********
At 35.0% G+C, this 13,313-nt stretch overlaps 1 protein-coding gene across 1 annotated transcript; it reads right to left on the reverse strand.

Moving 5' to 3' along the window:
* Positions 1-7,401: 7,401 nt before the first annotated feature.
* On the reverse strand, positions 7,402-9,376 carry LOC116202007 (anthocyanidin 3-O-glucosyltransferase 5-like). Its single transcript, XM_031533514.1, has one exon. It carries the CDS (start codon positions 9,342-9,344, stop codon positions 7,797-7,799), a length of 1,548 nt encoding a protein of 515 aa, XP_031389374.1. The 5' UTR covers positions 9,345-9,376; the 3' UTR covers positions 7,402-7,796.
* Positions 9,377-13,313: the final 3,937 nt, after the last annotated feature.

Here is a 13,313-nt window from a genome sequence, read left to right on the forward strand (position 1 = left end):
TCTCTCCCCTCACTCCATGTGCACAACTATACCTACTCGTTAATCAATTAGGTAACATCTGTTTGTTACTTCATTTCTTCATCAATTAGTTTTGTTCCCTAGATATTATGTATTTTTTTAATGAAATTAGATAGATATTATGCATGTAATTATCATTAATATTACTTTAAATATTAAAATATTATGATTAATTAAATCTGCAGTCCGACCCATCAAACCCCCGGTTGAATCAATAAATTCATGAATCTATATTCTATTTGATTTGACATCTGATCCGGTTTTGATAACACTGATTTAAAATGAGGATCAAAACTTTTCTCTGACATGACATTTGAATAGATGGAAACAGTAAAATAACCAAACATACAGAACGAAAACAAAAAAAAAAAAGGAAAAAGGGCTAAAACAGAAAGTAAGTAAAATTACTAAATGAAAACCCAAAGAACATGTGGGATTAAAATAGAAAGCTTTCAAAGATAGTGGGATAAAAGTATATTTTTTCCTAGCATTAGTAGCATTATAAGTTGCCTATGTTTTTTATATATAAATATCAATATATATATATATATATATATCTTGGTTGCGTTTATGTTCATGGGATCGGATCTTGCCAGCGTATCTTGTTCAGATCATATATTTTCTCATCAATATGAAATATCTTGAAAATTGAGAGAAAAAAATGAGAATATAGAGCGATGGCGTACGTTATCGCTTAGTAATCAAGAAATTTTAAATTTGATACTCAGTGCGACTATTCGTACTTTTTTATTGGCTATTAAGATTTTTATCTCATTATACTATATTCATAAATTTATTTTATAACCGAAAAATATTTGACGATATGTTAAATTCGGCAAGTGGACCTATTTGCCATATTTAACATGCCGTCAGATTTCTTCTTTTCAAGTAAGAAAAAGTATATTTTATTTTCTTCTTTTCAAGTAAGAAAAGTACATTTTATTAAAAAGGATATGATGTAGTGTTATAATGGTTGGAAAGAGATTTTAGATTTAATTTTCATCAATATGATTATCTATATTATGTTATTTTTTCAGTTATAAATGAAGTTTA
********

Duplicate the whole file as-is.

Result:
At 35.0% G+C, this 13,313-nt stretch overlaps 1 protein-coding gene across 1 annotated transcript; it reads right to left on the reverse strand.

Moving 5' to 3' along the window:
* Positions 1-7,401: 7,401 nt before the first annotated feature.
* On the reverse strand, positions 7,402-9,376 carry LOC116202007 (anthocyanidin 3-O-glucosyltransferase 5-like). Its single transcript, XM_031533514.1, has one exon. It carries the CDS (start codon positions 9,342-9,344, stop codon positions 7,797-7,799), a length of 1,548 nt encoding a protein of 515 aa, XP_031389374.1. The 5' UTR covers positions 9,345-9,376; the 3' UTR covers positions 7,402-7,796.
* Positions 9,377-13,313: the final 3,937 nt, after the last annotated feature.

Here is a 13,313-nt window from a genome sequence, read left to right on the forward strand (position 1 = left end):
TCTCTCCCCTCACTCCATGTGCACAACTATACCTACTCGTTAATCAATTAGGTAACATCTGTTTGTTACTTCATTTCTTCATCAATTAGTTTTGTTCCCTAGATATTATGTATTTTTTTAATGAAATTAGATAGATATTATGCATGTAATTATCATTAATATTACTTTAAATATTAAAATATTATGATTAATTAAATCTGCAGTCCGACCCATCAAACCCCCGGTTGAATCAATAAATTCATGAATCTATATTCTATTTGATTTGACATCTGATCCGGTTTTGATAACACTGATTTAAAATGAGGATCAAAACTTTTCTCTGACATGACATTTGAATAGATGGAAACAGTAAAATAACCAAACATACAGAACGAAAACAAAAAAAAAAAAGGAAAAAGGGCTAAAACAGAAAGTAAGTAAAATTACTAAATGAAAACCCAAAGAACATGTGGGATTAAAATAGAAAGCTTTCAAAGATAGTGGGATAAAAGTATATTTTTTCCTAGCATTAGTAGCATTATAAGTTGCCTATGTTTTTTATATATAAATATCAATATATATATATATATATATATCTTGGTTGCGTTTATGTTCATGGGATCGGATCTTGCCAGCGTATCTTGTTCAGATCATATATTTTCTCATCAATATGAAATATCTTGAAAATTGAGAGAAAAAAATGAGAATATAGAGCGATGGCGTACGTTATCGCTTAGTAATCAAGAAATTTTAAATTTGATACTCAGTGCGACTATTCGTACTTTTTTATTGGCTATTAAGATTTTTATCTCATTATACTATATTCATAAATTTATTTTATAACCGAAAAATATTTGACGATATGTTAAATTCGGCAAGTGGACCTATTTGCCATATTTAACATGCCGTCAGATTTCTTCTTTTCAAGTAAGAAAAAGTATATTTTATTTTCTTCTTTTCAAGTAAGAAAAGTACATTTTATTAAAAAGGATATGATGTAGTGTTATAATGGTTGGAAAGAGATTTTAGATTTAATTTTCATCAATATGATTATCTATATTATGTTATTTTTTCAGTTATAAATGAAGTTTA